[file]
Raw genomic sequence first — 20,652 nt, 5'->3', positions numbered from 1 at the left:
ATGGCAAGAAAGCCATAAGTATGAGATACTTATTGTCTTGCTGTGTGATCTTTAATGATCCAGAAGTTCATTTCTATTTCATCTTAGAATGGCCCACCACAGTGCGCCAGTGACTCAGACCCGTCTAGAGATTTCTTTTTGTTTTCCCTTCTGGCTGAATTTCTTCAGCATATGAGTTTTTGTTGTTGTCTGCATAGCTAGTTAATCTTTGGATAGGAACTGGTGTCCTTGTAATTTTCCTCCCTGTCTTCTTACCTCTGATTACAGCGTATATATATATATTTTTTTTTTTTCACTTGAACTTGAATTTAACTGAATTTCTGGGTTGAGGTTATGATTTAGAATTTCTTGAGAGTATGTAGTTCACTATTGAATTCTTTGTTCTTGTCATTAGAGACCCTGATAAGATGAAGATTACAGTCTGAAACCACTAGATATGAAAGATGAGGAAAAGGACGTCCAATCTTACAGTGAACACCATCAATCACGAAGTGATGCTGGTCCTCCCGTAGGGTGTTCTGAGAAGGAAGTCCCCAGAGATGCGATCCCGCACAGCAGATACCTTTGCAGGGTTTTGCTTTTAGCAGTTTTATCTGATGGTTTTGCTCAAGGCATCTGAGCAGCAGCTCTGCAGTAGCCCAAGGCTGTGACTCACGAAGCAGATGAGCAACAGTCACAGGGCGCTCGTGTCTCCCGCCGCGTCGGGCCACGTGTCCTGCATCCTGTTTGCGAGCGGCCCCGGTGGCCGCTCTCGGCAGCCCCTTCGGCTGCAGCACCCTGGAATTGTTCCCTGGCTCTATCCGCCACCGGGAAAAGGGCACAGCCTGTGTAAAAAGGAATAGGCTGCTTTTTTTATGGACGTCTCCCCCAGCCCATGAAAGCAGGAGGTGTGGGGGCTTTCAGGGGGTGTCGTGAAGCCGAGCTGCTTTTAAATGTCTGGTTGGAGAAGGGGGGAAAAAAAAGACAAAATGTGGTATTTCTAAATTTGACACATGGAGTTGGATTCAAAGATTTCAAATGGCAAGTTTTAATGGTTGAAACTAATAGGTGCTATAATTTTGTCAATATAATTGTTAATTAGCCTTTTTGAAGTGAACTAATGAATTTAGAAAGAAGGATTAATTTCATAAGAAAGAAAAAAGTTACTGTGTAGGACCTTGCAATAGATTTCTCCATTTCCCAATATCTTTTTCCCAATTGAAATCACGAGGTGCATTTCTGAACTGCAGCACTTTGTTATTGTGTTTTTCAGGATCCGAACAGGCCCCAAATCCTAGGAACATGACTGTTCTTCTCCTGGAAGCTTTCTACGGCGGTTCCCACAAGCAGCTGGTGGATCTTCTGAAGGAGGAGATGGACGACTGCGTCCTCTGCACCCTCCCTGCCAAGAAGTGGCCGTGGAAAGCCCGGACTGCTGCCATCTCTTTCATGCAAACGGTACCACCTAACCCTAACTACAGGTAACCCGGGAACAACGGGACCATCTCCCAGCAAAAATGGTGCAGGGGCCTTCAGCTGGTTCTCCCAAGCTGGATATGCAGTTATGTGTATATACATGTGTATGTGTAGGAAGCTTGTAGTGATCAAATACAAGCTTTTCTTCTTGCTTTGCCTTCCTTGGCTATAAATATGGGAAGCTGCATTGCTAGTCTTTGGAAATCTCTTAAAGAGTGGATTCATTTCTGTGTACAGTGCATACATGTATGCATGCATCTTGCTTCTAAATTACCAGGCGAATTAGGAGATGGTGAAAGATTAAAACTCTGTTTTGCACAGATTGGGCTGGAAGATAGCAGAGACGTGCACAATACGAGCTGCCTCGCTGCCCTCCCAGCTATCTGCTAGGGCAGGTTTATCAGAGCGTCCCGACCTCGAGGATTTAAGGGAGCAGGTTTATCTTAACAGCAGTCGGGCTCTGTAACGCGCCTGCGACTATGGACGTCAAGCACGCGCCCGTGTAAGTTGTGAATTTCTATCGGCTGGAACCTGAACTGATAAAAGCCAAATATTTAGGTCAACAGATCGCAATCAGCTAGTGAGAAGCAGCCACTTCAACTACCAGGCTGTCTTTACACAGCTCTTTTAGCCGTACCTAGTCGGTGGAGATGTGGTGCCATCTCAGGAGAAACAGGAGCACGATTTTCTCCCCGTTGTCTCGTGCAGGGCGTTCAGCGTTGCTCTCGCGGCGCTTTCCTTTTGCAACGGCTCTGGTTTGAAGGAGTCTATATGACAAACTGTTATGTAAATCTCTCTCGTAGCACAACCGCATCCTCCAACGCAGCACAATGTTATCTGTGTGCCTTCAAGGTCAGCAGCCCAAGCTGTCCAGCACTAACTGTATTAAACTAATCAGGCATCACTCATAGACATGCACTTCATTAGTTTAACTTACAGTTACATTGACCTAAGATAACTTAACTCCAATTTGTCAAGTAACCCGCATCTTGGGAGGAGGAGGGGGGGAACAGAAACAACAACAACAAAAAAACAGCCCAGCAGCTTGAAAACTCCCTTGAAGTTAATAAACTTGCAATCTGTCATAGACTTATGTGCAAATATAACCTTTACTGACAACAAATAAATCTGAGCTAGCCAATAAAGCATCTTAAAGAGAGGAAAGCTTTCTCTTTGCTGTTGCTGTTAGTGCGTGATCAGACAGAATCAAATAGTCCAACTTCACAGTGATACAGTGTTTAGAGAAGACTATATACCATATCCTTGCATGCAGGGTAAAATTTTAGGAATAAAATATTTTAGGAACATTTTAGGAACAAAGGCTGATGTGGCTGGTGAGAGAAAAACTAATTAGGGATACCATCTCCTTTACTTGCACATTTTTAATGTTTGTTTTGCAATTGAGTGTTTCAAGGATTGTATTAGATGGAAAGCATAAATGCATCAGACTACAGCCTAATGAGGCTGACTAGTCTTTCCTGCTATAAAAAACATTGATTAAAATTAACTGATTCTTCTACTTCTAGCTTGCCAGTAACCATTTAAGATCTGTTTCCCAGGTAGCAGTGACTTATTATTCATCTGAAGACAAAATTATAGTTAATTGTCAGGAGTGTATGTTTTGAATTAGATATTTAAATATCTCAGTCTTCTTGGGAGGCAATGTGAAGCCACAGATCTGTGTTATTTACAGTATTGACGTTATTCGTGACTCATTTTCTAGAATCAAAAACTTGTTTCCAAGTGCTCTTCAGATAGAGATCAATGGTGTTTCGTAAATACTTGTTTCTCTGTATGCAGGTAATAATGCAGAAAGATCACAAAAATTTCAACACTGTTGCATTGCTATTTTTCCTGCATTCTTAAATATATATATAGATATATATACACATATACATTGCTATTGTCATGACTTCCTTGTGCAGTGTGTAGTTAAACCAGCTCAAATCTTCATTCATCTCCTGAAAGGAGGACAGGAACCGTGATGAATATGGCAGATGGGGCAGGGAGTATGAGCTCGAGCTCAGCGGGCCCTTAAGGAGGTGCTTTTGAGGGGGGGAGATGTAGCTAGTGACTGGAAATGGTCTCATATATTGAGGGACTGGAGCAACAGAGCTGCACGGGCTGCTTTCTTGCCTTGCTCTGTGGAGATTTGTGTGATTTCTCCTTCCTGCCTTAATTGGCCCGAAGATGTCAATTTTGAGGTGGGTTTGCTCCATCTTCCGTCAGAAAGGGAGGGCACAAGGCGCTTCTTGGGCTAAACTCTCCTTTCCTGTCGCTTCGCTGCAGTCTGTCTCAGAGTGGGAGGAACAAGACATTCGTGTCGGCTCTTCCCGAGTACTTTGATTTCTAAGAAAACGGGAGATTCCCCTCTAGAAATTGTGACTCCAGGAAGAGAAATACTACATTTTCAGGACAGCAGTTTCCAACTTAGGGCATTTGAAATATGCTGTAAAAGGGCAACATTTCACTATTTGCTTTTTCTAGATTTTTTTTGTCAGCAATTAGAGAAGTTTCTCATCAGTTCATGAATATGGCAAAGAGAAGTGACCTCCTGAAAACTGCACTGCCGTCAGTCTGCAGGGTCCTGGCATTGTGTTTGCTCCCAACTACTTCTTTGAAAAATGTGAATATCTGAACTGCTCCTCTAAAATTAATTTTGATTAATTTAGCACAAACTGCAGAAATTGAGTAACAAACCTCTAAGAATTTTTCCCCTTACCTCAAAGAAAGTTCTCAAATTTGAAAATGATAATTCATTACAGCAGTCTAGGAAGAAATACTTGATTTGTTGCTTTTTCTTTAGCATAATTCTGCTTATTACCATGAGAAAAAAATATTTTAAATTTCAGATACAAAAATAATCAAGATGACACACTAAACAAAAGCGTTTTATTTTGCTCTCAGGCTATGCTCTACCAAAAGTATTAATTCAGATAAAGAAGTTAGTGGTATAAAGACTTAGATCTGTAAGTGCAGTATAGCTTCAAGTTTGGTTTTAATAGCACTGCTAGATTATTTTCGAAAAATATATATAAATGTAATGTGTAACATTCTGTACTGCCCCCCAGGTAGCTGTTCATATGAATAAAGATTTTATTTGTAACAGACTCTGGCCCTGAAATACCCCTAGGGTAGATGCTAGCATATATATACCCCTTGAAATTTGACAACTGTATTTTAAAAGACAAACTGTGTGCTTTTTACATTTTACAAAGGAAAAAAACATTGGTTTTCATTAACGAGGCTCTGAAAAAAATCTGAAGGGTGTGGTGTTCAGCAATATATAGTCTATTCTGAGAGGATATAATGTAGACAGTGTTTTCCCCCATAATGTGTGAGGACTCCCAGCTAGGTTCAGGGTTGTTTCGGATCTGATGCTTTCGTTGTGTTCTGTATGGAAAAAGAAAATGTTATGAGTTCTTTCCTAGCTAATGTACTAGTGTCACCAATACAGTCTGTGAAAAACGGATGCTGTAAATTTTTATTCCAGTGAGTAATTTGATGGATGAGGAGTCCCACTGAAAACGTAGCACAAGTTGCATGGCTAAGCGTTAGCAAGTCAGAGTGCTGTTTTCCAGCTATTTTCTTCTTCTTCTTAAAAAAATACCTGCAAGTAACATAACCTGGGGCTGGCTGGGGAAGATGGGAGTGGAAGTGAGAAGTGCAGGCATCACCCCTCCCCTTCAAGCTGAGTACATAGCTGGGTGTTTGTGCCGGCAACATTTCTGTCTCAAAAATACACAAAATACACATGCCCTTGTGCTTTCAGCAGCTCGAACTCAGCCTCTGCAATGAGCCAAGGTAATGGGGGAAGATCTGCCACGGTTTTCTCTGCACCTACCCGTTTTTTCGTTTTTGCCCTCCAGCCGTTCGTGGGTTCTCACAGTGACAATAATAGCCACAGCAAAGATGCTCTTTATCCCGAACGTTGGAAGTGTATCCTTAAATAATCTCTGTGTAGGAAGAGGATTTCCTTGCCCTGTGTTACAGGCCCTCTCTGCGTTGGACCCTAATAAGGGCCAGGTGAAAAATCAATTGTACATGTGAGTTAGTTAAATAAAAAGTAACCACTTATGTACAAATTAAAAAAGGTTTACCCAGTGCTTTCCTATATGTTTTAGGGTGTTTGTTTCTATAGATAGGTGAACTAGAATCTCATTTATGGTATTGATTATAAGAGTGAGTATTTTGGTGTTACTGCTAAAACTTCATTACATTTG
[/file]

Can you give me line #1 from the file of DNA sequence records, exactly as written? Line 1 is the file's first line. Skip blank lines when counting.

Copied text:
Raw genomic sequence first — 20,652 nt, 5'->3', positions numbered from 1 at the left: